Patients’ responses to PARP inhibitor administration and comparison with the calculated functional scores
The next step was to confront our functional score to clinical data and the responses to PARP inhibitors of patients presenting alterations of BRCA1/2. The study we conducted was retrospective; hence, only 6 of the patients concerned received a PARP inhibitor treatment thus far. The mean age of these patients was 60.5 years and all of them suffered from high-grade serous ovarian cancer with different variants of BRCA1 and BRCA2. The characteristics of their tumors are summarized in Table 2. Their responses to PARP inhibitors ranged from 3 months before resistance to 9 months and continuing. We then compared these data to the functional scores we had calculated for their variants. Five had, indeed, been classified as functionally abnormal and one with intermediate functional score (Tables 1 and 2). The lowest response to PARP inhibitor, from patient 4, was associated with this intermediate functional score.
Extension of the experimental process to the functional evaluation of POLE variants
We then extended our protocol to the characterization of VUS from other tumor suppressor genes that were also essential in our model. We chose to study variants of the POLE gene because of potential interest of their functional impact for determining access to immunotherapy. We therefore selected seven POLE variants from databases, which included two classified as benign and two classified as pathogenic (Fig. 3B). The same protocol was followed to evaluate their functional scores, and the results obtained were compared with published findings (Fig. 3A, B). The p.Leu424Val variant, which has been classified as pathogenic in databases, was surprisingly found to have a functional score of − 0.031 rather associated with a functionally normal variant according to our experimental protocol and the cut-off we used.
Our evaluation of the functional scores of 33 variants of BRCA1/2, including 23 unreported or of uncertain significance, allows the classification of 20 of them as functionally normal, six as functionally abnormal (p.Gln210=, p.Leu291X, p.Glu1586X, p.Ala1752Thr, p.Ala1752Pro, p.Gly1770Val) and two as intermediate (p.Leu1080= and c.5194-2A>G) (Table 1). These results were consistent with databases (ClinVar, BRCA exchange, UMD), with previous functional studies (Table 1), where available, and with the published saturation genome editing study of the RING and BRCT domains of BRCA1 (p.Ile31Asn, p.Ala1752Thr, p.Ala1752Pro, p.Gly1770Val and p.Pro1812Ala) . Indeed, we evaluated, as expected following their publication, variant p.Ile31Asn as functionally normal whereas the four others were functionally abnormal.
Four of the six variants we classified as functionally abnormal were located in the BRCT domain of BRCA1 (Fig. 2A), responsible of its interaction with various phosphorylated proteins such as Abraxas, BRIP1, or CtIP [6, 53]; the other two were previously unreported nonsense variants. The results were more surprising for the p.Gln210 = variant of BRCA1, which was also found functionally abnormal. However, the p.Gln210 = was described in databases as a variant possibly creating or strengthen a splice site of BRCA1, which is compatible with our results suggesting it is pathogenic. One of the two intermediate variants, c.5194-2A>G, has already been reported to affect splicing and may also be functionally abnormal. Its classification as functionally intermediate might reflect the existence of a large number of BRCA1 splicing variants with a not totally deficient splicing site also called leaky splicing effect [54,55,56]. The sensitivity of the patient 4, who relapsed after only 3 months on PARP inhibitor, was consistent with these hypotheses (Fig. 3) and might also reflect the low level of expression of the splice variant compared to the full-length transcript despite the high variant frequency in the sample (analysis of the patient’s RNA by RT-qPCR and previously published) . The second intermediate variant, p.Leu1080=, is located in the middle of exon 11 of BRCA1. This synonymous variant has not been reported in databases having a likelihood of resulting in a splicing alteration according to bioinformatic analyses. However, our intermediate functional score is consistent with the finding of the ESEfinder tool (http://krainer01.cshl.edu/cgi-bin/tools/ESE3/esefinder.cgi?process = home) [57, 58], a bioinformatic tool used to identify exonic splicing enhancers, which predicted that this variant might create a SRp40 ESE site. We cannot rule out the possibility that the cut-off used to classify the variants might be too low, but this value could be refined further after the analysis of more BRCA1/2 variants. Moreover, all variants were compared to silent variants classified as non-pathogenic or as assumed to be benign. Following NGS, all these variants were indeed found to be functionally normal (Additional file 1: Table S3).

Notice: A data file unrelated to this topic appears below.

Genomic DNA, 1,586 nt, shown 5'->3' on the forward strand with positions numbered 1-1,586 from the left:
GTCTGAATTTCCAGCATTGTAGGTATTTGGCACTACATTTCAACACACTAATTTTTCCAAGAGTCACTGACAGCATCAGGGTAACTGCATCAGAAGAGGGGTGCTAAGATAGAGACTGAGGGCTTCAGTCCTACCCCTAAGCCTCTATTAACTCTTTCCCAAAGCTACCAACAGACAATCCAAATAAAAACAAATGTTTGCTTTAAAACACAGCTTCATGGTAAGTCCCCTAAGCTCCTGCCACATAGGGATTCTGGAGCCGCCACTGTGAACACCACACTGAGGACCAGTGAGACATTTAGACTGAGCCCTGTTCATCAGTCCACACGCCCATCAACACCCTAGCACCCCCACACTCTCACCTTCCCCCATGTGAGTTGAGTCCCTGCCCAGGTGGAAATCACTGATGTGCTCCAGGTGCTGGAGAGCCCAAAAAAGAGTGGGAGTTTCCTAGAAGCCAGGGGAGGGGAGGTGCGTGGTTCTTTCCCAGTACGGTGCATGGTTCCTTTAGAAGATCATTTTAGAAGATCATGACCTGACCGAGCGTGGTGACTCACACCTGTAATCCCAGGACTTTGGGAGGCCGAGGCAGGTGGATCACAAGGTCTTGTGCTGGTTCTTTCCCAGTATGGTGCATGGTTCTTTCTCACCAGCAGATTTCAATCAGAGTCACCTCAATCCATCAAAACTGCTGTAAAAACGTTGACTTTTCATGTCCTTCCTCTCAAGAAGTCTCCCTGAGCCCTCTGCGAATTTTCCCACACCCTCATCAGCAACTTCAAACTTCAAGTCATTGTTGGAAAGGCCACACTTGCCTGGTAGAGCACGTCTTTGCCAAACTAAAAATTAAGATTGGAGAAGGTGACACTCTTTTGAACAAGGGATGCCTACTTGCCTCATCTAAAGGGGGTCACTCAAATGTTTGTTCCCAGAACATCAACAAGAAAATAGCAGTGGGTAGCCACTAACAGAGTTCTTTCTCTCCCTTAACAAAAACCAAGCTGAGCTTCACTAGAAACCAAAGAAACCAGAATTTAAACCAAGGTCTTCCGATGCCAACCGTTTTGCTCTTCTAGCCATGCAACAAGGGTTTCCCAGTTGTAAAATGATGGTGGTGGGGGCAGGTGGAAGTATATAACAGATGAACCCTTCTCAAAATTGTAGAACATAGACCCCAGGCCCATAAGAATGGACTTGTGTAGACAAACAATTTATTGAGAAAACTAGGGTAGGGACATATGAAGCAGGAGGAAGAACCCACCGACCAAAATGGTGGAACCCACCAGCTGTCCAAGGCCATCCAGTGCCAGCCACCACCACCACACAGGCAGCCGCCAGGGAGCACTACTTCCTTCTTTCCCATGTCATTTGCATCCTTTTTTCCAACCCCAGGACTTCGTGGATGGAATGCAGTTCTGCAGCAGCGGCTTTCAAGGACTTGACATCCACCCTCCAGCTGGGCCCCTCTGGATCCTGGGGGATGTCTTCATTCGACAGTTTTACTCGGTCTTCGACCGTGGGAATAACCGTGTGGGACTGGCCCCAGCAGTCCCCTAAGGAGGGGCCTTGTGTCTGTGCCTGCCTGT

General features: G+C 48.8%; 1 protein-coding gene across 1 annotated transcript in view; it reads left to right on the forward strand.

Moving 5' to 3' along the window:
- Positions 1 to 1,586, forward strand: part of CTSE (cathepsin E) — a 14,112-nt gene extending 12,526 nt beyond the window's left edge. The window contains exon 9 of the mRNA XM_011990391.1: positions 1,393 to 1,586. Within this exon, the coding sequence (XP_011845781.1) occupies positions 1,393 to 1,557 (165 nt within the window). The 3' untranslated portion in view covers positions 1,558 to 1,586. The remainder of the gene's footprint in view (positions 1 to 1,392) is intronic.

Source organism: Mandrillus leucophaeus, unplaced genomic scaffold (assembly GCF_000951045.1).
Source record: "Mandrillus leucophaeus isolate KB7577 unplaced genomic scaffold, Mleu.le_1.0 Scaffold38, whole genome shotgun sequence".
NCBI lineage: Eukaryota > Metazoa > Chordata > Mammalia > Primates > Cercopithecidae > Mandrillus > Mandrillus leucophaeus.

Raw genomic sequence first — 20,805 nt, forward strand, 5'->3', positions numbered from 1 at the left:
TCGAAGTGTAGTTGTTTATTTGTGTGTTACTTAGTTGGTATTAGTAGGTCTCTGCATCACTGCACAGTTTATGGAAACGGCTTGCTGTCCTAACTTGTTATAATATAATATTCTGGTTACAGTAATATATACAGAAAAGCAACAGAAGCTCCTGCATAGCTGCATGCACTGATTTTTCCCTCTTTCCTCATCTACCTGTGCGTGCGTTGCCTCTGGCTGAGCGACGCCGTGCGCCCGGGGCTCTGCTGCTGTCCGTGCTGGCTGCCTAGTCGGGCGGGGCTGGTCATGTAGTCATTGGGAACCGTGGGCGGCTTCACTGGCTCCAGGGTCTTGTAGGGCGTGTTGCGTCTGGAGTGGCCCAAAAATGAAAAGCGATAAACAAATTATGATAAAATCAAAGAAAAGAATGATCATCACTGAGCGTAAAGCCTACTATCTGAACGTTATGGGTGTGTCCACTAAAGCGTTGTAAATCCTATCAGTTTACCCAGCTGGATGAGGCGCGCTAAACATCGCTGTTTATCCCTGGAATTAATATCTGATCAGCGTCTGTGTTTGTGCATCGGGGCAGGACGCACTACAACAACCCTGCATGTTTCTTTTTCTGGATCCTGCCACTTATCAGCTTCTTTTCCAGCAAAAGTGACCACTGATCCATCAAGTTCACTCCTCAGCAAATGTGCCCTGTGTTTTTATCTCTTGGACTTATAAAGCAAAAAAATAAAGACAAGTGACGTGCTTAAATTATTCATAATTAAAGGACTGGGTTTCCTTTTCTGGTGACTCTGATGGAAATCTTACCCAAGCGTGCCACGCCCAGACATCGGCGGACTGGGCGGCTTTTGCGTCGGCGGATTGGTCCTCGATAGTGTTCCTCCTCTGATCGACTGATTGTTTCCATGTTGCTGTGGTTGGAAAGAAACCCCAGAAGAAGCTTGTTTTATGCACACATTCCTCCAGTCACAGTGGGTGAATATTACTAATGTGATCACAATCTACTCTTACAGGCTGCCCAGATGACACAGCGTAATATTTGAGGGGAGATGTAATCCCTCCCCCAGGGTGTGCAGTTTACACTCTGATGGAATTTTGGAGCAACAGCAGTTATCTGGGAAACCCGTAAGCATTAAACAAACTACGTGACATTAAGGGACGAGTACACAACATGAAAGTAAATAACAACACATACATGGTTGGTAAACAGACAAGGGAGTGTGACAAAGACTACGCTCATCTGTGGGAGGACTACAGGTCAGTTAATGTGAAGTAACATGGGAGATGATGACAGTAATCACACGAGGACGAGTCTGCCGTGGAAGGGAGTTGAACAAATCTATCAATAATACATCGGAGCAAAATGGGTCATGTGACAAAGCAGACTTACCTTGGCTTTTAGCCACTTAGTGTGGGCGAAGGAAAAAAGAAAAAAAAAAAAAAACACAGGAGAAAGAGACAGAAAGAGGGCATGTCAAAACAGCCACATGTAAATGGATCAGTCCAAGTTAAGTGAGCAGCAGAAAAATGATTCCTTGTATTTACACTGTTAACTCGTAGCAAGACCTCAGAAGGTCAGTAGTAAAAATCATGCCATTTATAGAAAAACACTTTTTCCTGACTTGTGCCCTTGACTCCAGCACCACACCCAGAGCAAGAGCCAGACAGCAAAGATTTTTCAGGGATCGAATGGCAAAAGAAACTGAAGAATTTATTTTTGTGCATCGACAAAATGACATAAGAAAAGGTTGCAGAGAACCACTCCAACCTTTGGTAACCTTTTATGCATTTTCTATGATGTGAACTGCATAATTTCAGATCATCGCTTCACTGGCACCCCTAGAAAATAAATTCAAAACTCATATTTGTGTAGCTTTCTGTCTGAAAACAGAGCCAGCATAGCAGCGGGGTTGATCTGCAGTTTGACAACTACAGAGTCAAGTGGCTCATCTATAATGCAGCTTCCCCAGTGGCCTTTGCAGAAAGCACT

A 3-week period to determine the functional impact of a variant is compatible with clinical management and is one of the main advantages of our protocol (Fig. 1A). No clone selection is required, thus avoiding potential off-target effects that could occur in one cell. This genome editing-based protocol can be used to evaluate exonic, intronic, and even splicing variants. Moreover, the comparison between the calculated functional scores and the response of patients carrying these variants to PARP inhibitors were concordant, included for the intermediate score (Fig. 3). The main difficulty is finding a Cas9 PAM sequence (NGG) close enough to the variant to edit, to ensure binding of the gRNA. However, increasing numbers of Cas proteins from different species are becoming available, increasing PAM diversity . We have already tested our protocol with the Cpf1 endonuclease. Similar results were obtained for the variant studied, implying a stable functional score, but editing efficiency in our hands was lower with this method. The need to improve editing efficiency may cease to be relevant with the appearance of base editing [60, 61] and, now, prime editing , which increase efficiency without the need for a double-strand break limiting off-target insertion and deletion frequencies. Moreover, prime editing will make functional characterization possible not only for point variants, but also for insertions or deletions. We have also generalized in another polyclonal cell line, knock-out for the XRCC4 gene, also implicated in the NHEJ pathway  (Additional file 1: Fig. S3B and S3C). The same functional scores were obtained for the variants analyzed in this line, including p.Gln210= variant of BRCA1. However, more already classified variants should be analyzed to evaluate the thresholds in this other polyclonal cell line.